Vital new report highlights significant concerns in technicians profession
The ASE welcomes this report and the findings generated from it, some of which we highlight below as areas where we would like to stress when advocating the importance of science technicians to others.
This survey highlights the steady decline of science technician numbers, hours and status in schools that has already been stated in results of various surveys of technicians since 2001. We believe these have had a detrimental effect upon the technician’s profession and to the science education opportunities of students across the country by limiting their exposure to effective and innovative practical work.
One of the main findings of this survey is that 2011/12 the number of technicians (FTE) has fallen by 16 percent and that the number of individuals has fallen from 2.45 to 2.02. Although it is a varied picture – while 40% of schools have less than one FTE technician there are still 11% of school with 3 FTE technicians.
The survey did find though that schools with a more deprived student intake generally had fewer technicians than those in more affluent areas, it may be that some schools have other spending priorities but as a consequence of this the more deprived student are likely to be getting a poorer practical experience. This would be something that would be interesting to explore more fully.
Another area that concerns me and my colleagues on the ASE Technicians Committee is that the average pay of technicians has not increased since 2011/12 - remaining at £17000 FTE. This of course is well below the national average, particularly for a skilled role and may be why we see technicians leaving the profession for other positions.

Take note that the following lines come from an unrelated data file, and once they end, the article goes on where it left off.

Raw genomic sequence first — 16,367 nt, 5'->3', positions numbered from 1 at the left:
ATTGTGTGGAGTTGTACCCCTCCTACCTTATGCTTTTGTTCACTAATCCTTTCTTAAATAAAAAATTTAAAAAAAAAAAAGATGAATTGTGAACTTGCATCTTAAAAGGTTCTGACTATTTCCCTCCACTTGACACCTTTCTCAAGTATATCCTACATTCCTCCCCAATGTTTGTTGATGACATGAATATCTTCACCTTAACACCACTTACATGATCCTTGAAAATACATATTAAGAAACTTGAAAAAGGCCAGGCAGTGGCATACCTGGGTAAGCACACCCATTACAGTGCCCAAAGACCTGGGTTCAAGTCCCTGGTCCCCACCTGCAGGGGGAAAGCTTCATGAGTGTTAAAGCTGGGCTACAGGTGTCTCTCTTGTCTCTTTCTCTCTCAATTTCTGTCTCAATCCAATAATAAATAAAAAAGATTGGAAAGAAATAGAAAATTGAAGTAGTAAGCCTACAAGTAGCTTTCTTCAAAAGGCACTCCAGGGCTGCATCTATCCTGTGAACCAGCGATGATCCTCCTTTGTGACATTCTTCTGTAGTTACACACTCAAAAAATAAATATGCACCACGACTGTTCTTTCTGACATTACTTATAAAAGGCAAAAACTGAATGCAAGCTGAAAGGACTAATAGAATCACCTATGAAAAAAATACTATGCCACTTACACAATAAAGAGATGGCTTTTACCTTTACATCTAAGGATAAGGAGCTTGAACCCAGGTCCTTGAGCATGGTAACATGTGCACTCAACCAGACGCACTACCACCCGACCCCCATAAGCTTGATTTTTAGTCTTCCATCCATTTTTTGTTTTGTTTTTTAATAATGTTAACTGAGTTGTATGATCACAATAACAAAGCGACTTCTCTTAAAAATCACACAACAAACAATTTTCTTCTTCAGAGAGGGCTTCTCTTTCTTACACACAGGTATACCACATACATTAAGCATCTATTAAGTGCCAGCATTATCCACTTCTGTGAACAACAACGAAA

The pay of technicians has always been an issue but the disparity between technicians and teachers has never been greater. Without a review of technicians’ pay and conditions it is unlikely that the younger technicians will remain in the profession unless they are a secondary earner in their households, leaving us with a severe issue with retaining technicians and recruiting them in the first place.
The age range of technician has changed little since the ASE/Royal Society survey in 2001: technicians still seem to be aged 45 and over and are predominantly female, it is also noticeable that there has been an increase in the number of technicians working who are 60+ (which may be pensions related). More encouragingly, it appears that younger technicians, who are admittedly a small cohort, are roughly equal in gender split. This then disappears by the age of 35 when the gender split is 70%+ female showing how many younger male technicians leave as there is a lack of career progression and pay.
This issue with many schools having just one 1 FTE technician also leads to a training gap – in that there is often no overlap with an experienced technician training a new to the role technician. This has led in some circumstances to health and safety issues and a recognised drop in practical work in these schools.
The ASE along with our partners have been developing support for these technicians through CPD, social media forums and professional recognition such as RSciTech, but a formal technicians qualification that develops and demonstrates technicians expertise is something we would like to work towards.
Other areas which the survey highlights include the reduction of technicians who work all year round rather the term time only. This reduction compounds the pay and professionalism issues mentioned above and we can see while that 44% of technicians who have been in the role for more than 20 years are full-time all year-round, only 17% of those new to the profession (>five years) are employed on the same basis. This highlights how technicians’ contracts have changed over the years to save money but have also impacted the ability of technician to their full role.
It is alarming that there continues to be a downwards trajectory in the issues concerning science technicians in schools across England, the ASE and it technicians committee are hopeful that with this evidence we can halt this decline and work with our members and the wider science education community to solve some of these issues.
ASE Chair Simon Quinnell